Pinterest began its first day of trading Thursday at $23.75, up 25%.
priced at $19 per share, which had valued it at $10 billion. The stock continued to climb, rising 28.4% to trade at $24.40 per share with a market cap of nearly $13 billion.
That puts Pinterest’s valuation well above the $12 billion at which it raised its latest round of funds in 2017.
The company, which debuted on the New York Stock Exchange under the ticker “PINS,” originally said in a regulatory filing it would sell 75 million shares at a price range between $15 and $17 per share, which would have valued it as high as $9 billion.
The debut is the latest in what’s shaping up to be a huge year for tech offerings, with Uber’s IPO set for the coming weeks and Slack’s direct listing reportedly on the horizon. Lyft was the first to hit the market in March, followed by software company PagerDuty last week and then Zoom, which began trading on Thursday just minutes before Pinterest.
Pinterest CEO Benjamin Silbermann tried to distinguish the company from other major tech firms such as Facebook and Twitter, saying in an interview on CNBC’s “Squawk Alley” following the debut that “Pinterest isn’t a social network.”
“We really think about it as a utility,” he said. “We’re less focused on making it a place where you talk to your friends every day or you follow celebrities.”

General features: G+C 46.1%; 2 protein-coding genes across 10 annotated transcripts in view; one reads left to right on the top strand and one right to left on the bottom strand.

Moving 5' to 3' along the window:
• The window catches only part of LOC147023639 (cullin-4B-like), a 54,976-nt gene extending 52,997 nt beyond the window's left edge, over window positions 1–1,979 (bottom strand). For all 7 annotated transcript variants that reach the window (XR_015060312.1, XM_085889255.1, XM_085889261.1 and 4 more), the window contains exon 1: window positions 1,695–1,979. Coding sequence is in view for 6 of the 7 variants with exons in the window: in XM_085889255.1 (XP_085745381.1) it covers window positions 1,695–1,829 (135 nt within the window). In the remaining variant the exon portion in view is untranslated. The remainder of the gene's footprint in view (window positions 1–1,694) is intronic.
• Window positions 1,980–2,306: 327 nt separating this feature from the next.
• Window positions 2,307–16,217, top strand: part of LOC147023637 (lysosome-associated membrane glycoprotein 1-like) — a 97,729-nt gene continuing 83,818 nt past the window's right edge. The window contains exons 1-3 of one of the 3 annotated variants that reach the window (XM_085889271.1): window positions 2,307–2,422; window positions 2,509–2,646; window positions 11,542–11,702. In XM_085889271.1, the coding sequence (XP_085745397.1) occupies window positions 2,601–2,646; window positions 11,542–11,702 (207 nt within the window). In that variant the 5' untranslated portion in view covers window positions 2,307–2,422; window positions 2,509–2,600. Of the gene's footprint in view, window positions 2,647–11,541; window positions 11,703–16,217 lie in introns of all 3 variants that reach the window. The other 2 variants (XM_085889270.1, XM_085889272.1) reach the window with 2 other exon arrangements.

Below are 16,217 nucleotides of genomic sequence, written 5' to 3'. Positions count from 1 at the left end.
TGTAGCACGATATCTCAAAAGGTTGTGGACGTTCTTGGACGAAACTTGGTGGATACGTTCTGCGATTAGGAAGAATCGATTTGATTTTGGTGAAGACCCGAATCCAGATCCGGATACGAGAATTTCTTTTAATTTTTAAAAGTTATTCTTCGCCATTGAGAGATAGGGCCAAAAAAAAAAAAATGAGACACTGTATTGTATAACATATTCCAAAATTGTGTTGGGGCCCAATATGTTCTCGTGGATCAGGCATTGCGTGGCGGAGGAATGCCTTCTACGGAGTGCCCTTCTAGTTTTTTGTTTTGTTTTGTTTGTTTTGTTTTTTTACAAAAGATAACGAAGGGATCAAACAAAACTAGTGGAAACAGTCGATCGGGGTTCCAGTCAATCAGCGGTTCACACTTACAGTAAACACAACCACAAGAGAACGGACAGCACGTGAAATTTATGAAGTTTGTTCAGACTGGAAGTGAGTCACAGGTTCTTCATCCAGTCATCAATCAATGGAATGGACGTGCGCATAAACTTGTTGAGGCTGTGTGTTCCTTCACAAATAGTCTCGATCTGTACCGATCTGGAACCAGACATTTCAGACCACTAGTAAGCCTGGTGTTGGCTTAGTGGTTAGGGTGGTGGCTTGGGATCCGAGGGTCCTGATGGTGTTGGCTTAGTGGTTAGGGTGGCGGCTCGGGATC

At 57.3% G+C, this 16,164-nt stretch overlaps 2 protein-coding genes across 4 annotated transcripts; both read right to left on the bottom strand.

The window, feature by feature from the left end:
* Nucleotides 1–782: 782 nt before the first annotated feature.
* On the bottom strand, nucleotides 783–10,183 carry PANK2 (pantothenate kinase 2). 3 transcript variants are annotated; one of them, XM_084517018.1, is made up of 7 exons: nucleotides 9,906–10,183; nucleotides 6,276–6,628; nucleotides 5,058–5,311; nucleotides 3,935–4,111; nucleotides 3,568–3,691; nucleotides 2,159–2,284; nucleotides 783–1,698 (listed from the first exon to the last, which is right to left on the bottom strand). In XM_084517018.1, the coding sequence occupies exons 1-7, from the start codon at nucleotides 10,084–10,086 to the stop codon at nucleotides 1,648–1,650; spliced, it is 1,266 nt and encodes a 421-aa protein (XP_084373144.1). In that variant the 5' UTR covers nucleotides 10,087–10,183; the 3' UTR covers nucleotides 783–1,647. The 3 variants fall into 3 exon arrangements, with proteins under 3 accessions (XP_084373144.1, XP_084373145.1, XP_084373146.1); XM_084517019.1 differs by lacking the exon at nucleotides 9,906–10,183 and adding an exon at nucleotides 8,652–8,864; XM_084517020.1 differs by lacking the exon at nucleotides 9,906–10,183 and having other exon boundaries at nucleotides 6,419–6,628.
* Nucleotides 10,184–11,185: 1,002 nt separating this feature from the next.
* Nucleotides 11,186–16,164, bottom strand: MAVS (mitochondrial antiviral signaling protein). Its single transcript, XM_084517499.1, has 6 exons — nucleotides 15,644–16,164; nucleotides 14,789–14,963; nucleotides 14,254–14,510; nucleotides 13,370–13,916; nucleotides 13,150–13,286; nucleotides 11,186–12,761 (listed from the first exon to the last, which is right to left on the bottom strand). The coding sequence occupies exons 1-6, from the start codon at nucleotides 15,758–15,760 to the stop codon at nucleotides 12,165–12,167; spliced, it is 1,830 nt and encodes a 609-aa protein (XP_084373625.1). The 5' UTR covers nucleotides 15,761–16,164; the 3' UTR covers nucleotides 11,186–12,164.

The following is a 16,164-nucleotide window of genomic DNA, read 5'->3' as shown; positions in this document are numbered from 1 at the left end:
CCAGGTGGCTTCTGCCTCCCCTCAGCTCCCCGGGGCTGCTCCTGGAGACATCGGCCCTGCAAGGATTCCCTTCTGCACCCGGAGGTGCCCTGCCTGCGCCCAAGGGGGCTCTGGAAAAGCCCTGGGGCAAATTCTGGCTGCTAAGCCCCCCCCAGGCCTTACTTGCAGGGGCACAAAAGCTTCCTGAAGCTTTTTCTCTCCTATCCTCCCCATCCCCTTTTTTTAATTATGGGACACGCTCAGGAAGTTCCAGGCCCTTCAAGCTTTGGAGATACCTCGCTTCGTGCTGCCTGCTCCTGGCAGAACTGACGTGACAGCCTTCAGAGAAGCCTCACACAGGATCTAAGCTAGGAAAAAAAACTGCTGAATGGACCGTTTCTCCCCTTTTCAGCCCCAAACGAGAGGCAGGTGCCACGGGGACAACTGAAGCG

This distinction has helped Pinterest avoid becoming embroiled in some of the same controversies as other tech platforms. Recently, Pinterest restricted search results related to vaccinations once it became aware that it was becoming a vehicle for the spread of misinformation encouraging people to avoid vaccines.
“On anti-vaccination, our thought was, we’re not the best place to get medical information and so it’s not our responsibility to be serving things up, so we put a pause on that,” Silbermann said. “And I think that’s something we’re enabled to do by the fact that we’re an inspiration platform. We don’t claim to be a free speech platform or a place that everyone can publish anything.”
Silbermann said he is focused on expanding Pinterest’s global presence and making it a place where businesses can reach their target audiences.
“The really cool thing about advertising on Pinterest is that people are there to get inspiration and do things, and that often means buying,” Silbermann said. “So over the last couple years and for the foreseeable future we’re going to work on bridging that gap between seeing something inspirational and finding a product from a retailer that you trust at a price point that makes sense for you.”
Pinterest has a dual-class structure that concentrates voting power among its major stakeholders, including Silbermann and his co-founder, Evan Sharp. Silbermann said they opted for the structure to ensure “that we’re running the company for the long-term.”
“We thought that a good move was to make sure that the people who are operating the company, who have been long-term operators, control the destiny of the company,” he said.